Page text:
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250K

Some degrees associated with genetics may require an advanced degree, while others may not even require a bachelor’s in the field. Whatever the case may be, pursuing more education usually means that more career options will be available to you.

Find out what the typical degree level is for genetics careers below.

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Education Level Percentage of Workers
Less than a High School Diploma 0.6%
High School Diploma - or the equivalent (for example, GED) 1.4%
Post-Secondary Certificate - awarded for training completed after high school (for example, in agriculture or natural resources, computer services, personal or culinary services, engineering technologies, healthcare, construction trades, mechanic and repair technologies, or precision production) 1.4%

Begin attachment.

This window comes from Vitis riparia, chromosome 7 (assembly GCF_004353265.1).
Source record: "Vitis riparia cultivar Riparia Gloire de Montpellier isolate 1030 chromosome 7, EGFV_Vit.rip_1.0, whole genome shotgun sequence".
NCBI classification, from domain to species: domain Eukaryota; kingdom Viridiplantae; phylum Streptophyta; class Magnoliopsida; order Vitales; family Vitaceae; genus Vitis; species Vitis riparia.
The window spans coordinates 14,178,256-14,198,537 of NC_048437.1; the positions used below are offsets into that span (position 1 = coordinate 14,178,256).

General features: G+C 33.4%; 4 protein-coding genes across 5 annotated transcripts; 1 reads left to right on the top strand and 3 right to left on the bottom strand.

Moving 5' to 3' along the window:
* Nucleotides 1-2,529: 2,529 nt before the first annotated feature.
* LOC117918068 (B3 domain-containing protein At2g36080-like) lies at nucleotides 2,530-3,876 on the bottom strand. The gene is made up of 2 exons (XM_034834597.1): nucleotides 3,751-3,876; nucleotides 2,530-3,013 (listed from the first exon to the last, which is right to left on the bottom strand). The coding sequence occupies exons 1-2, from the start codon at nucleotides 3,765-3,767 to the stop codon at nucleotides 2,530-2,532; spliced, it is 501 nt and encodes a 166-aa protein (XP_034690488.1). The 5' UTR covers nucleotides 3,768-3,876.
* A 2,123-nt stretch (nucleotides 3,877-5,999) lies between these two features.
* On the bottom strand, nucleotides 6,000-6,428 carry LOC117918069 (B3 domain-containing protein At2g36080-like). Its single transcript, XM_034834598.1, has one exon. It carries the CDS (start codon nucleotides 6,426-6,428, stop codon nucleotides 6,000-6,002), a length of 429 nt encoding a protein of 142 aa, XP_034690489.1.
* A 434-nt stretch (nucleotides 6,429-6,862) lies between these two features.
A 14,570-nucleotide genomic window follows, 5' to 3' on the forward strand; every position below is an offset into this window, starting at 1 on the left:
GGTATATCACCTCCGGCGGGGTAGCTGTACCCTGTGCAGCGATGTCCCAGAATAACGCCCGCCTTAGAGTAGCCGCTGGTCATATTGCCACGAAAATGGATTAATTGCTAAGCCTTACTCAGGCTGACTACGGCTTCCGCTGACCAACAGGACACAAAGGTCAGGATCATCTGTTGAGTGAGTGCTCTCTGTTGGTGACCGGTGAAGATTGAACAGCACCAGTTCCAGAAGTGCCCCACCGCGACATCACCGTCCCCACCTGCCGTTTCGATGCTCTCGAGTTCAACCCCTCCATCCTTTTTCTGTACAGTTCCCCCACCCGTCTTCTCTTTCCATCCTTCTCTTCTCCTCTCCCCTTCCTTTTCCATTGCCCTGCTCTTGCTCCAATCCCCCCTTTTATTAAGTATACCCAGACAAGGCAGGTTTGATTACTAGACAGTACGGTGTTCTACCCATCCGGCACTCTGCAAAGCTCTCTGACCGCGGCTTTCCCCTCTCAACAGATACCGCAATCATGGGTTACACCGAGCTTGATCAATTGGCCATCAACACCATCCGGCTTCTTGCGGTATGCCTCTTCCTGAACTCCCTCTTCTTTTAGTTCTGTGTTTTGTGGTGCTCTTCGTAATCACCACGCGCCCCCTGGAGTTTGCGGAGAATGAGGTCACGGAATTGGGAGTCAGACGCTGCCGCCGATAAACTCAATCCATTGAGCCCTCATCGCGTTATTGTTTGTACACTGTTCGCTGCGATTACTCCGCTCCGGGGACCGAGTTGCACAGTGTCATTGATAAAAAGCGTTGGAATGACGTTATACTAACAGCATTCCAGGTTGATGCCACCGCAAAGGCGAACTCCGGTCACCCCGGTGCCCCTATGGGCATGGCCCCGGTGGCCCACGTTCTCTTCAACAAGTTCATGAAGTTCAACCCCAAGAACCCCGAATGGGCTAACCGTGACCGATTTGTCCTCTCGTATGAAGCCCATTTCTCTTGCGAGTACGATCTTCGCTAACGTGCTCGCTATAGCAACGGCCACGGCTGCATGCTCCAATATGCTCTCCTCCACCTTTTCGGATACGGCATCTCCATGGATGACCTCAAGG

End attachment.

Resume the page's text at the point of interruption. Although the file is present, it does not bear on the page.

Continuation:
Associate’s Degree (or other 2-year degree) 2.0%
Bachelor’s Degree 22.1%
Post-Baccalaureate Certificate - awarded for completion of an organized program of study; designed for people who have completed a Baccalaureate degree but do not meet the requirements of academic degrees carrying the title of Master. 1.3%
Master’s Degree 13.5%
First Professional Degree - awarded for completion of a program that: requires at least 2 years of college work before entrance into the program, includes a total of at least 6 academic years of work to complete, and provides all remaining academic requirements to begin practice in a profession. 0.0%
Doctoral Degree 26.4%
Post-Doctoral Training 31.5%

Online Genetics Programs